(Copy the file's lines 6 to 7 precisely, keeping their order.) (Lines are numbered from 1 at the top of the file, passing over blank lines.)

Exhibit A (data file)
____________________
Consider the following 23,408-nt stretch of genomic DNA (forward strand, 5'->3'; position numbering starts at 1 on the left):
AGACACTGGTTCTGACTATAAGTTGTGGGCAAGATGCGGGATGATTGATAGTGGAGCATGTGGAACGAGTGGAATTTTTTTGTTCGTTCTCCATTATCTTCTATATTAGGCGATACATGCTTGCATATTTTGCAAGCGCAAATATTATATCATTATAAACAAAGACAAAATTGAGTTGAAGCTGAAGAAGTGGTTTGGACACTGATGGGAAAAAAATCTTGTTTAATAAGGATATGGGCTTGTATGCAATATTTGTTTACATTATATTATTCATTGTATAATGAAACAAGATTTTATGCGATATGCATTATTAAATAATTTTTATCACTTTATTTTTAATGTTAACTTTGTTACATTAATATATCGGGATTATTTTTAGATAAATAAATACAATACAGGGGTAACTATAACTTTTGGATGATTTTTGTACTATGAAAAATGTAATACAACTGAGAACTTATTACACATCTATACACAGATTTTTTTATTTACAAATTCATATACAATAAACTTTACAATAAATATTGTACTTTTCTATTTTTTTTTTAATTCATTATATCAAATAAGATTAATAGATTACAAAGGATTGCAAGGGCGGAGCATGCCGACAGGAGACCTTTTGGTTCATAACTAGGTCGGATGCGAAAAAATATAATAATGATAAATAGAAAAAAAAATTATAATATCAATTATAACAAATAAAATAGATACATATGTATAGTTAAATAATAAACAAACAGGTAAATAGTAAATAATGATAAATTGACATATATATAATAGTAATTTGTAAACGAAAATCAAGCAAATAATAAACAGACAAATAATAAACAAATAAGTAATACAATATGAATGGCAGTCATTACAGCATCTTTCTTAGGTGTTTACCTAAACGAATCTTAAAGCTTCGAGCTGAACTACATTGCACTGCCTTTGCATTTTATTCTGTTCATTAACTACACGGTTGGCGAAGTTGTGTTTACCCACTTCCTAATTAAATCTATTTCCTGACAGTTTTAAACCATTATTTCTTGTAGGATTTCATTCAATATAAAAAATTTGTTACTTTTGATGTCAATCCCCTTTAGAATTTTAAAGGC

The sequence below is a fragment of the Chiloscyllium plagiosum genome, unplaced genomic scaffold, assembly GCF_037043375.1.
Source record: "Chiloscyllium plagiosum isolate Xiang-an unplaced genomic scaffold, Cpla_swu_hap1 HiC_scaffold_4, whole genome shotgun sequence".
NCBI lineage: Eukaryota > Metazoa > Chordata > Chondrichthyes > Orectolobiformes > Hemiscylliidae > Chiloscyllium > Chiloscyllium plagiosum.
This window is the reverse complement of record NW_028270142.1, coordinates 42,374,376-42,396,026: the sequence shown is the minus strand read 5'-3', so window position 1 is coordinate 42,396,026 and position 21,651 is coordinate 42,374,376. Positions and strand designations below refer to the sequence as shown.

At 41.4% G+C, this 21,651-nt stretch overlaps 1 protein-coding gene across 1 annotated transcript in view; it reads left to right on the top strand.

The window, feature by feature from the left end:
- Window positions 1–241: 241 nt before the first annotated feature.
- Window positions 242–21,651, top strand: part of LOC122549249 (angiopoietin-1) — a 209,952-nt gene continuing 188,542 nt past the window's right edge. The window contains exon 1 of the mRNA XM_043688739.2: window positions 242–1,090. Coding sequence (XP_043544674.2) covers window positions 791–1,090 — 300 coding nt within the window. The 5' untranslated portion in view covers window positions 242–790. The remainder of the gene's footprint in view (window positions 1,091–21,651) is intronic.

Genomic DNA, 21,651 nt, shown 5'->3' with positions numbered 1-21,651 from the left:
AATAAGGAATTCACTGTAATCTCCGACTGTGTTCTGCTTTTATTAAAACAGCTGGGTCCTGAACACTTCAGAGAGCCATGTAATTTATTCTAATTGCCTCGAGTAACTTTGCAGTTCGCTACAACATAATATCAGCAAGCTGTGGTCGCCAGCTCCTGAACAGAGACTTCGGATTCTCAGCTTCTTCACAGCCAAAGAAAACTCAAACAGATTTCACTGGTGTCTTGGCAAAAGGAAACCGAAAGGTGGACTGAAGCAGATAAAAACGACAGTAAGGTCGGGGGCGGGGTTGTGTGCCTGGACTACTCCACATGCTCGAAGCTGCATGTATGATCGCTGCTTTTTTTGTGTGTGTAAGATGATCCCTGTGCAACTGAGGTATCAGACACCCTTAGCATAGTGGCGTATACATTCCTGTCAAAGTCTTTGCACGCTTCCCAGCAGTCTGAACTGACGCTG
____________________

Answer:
This window is the reverse complement of record NW_028270142.1, coordinates 42,374,376-42,396,026: the sequence shown is the minus strand read 5'-3', so window position 1 is coordinate 42,396,026 and position 21,651 is coordinate 42,374,376. Positions and strand designations below refer to the sequence as shown.

At 41.4% G+C, this 21,651-nt stretch overlaps 1 protein-coding gene across 1 annotated transcript in view; it reads left to right on the top strand.